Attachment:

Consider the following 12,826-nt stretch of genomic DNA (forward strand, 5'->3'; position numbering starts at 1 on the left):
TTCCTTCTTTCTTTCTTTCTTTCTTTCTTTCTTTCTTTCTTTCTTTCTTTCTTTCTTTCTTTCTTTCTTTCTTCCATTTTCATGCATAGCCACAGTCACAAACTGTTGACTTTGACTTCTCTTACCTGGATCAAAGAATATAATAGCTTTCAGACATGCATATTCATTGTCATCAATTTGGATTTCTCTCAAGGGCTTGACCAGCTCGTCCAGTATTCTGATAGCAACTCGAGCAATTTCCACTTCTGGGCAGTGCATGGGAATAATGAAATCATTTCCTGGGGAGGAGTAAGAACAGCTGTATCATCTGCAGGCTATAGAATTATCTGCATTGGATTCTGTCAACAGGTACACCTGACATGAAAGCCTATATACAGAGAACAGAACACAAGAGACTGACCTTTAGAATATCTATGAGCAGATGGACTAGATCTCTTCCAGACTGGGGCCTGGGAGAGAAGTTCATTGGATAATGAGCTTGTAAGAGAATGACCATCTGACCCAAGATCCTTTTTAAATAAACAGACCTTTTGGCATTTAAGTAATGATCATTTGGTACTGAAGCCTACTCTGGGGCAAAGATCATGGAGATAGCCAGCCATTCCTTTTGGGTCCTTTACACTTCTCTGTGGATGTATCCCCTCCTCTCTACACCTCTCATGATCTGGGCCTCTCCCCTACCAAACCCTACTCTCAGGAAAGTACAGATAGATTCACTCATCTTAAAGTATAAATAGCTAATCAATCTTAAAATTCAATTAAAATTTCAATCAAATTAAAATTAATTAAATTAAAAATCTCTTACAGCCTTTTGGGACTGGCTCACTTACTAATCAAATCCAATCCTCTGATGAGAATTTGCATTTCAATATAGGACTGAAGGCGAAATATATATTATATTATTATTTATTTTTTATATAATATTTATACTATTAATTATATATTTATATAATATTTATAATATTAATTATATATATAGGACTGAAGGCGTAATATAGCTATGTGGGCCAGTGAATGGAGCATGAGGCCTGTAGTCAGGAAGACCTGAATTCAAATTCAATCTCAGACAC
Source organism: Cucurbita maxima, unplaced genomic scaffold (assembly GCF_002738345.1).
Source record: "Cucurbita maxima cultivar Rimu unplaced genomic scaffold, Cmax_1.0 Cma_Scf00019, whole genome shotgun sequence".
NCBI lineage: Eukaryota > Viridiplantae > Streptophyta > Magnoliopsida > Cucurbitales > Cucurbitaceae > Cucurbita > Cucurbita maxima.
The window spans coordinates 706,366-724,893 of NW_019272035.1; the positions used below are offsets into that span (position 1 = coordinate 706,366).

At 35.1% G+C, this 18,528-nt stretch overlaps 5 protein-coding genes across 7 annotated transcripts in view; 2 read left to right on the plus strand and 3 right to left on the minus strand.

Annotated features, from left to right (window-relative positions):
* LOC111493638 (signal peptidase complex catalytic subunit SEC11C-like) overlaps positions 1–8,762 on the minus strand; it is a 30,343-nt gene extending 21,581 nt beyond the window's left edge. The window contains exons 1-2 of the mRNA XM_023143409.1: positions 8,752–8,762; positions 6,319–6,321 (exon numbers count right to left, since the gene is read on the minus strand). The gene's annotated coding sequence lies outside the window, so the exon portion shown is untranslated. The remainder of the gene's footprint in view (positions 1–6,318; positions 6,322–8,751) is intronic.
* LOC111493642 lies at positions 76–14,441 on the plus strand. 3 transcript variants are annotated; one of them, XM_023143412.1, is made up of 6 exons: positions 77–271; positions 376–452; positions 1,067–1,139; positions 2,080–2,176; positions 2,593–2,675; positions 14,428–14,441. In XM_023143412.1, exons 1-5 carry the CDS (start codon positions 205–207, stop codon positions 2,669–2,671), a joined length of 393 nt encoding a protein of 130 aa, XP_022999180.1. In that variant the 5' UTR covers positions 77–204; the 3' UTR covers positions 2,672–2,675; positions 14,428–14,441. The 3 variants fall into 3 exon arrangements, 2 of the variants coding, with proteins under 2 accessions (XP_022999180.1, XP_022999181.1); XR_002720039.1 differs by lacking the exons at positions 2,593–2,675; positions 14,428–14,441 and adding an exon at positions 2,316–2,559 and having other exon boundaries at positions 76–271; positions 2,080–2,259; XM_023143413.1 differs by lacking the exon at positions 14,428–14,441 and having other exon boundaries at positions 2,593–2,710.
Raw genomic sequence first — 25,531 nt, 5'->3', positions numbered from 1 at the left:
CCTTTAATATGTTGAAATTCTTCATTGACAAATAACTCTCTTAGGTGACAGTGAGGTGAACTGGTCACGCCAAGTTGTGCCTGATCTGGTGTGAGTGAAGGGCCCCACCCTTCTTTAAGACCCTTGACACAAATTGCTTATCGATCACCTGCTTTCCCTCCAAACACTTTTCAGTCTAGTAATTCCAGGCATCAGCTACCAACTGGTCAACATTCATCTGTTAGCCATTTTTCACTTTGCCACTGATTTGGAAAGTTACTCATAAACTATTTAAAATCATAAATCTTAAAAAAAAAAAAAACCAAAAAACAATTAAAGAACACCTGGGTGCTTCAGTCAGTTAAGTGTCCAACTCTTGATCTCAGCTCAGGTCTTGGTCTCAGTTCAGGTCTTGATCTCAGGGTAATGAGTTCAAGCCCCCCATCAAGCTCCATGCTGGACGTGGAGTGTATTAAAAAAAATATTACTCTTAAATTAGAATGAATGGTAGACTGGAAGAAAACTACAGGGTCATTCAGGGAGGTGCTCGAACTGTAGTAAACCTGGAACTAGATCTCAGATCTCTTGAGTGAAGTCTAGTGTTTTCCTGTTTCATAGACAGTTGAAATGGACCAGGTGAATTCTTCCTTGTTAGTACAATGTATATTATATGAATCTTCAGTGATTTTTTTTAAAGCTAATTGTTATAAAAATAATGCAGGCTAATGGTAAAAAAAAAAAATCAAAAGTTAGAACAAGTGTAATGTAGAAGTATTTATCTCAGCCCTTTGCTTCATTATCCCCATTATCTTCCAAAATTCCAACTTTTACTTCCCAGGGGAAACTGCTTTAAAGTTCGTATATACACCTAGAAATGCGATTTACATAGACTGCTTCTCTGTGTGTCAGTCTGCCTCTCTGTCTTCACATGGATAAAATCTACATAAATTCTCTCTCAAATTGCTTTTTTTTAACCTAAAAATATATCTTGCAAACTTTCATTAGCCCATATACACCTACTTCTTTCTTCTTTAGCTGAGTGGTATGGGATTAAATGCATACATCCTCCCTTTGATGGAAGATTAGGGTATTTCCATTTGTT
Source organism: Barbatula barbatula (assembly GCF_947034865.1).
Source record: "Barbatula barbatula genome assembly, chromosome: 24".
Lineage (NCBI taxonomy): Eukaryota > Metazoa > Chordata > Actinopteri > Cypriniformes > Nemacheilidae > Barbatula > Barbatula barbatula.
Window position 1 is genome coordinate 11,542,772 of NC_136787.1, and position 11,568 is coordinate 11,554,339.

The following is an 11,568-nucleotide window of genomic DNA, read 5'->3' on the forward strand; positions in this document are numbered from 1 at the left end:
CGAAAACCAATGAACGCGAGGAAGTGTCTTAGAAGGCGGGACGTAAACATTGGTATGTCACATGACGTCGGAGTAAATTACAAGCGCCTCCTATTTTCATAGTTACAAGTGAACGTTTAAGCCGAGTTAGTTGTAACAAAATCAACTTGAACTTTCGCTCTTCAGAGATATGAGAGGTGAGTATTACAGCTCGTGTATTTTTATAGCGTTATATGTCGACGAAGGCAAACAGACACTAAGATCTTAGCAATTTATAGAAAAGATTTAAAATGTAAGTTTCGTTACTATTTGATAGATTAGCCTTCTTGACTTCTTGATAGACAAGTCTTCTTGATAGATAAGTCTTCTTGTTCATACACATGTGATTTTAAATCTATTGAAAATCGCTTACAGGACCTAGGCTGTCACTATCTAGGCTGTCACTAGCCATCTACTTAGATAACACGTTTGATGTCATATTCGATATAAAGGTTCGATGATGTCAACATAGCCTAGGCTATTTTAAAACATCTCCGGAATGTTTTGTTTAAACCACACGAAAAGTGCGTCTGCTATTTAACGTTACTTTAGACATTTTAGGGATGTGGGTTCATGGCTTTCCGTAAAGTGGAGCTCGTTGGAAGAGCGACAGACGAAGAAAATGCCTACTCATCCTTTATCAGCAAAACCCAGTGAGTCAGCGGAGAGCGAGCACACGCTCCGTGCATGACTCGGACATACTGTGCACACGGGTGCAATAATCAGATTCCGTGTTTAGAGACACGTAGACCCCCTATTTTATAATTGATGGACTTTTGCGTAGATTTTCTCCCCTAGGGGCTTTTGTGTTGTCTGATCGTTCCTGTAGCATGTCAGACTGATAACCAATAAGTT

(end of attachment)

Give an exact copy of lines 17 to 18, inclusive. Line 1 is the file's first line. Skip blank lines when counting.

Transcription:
The following is an 11,568-nucleotide window of genomic DNA, read 5'->3' on the forward strand; positions in this document are numbered from 1 at the left end:
CGAAAACCAATGAACGCGAGGAAGTGTCTTAGAAGGCGGGACGTAAACATTGGTATGTCACATGACGTCGGAGTAAATTACAAGCGCCTCCTATTTTCATAGTTACAAGTGAACGTTTAAGCCGAGTTAGTTGTAACAAAATCAACTTGAACTTTCGCTCTTCAGAGATATGAGAGGTGAGTATTACAGCTCGTGTATTTTTATAGCGTTATATGTCGACGAAGGCAAACAGACACTAAGATCTTAGCAATTTATAGAAAAGATTTAAAATGTAAGTTTCGTTACTATTTGATAGATTAGCCTTCTTGACTTCTTGATAGACAAGTCTTCTTGATAGATAAGTCTTCTTGTTCATACACATGTGATTTTAAATCTATTGAAAATCGCTTACAGGACCTAGGCTGTCACTATCTAGGCTGTCACTAGCCATCTACTTAGATAACACGTTTGATGTCATATTCGATATAAAGGTTCGATGATGTCAACATAGCCTAGGCTATTTTAAAACATCTCCGGAATGTTTTGTTTAAACCACACGAAAAGTGCGTCTGCTATTTAACGTTACTTTAGACATTTTAGGGATGTGGGTTCATGGCTTTCCGTAAAGTGGAGCTCGTTGGAAGAGCGACAGACGAAGAAAATGCCTACTCATCCTTTATCAGCAAAACCCAGTGAGTCAGCGGAGAGCGAGCACACGCTCCGTGCATGACTCGGACATACTGTGCACACGGGTGCAATAATCAGATTCCGTGTTTAGAGACACGTAGACCCCCTATTTTATAATTGATGGACTTTTGCGTAGATTTTCTCCCCTAGGGGCTTTTGTGTTGTCTGATCGTTCCTGTAGCATGTCAGACTGATAACCAATAAGTT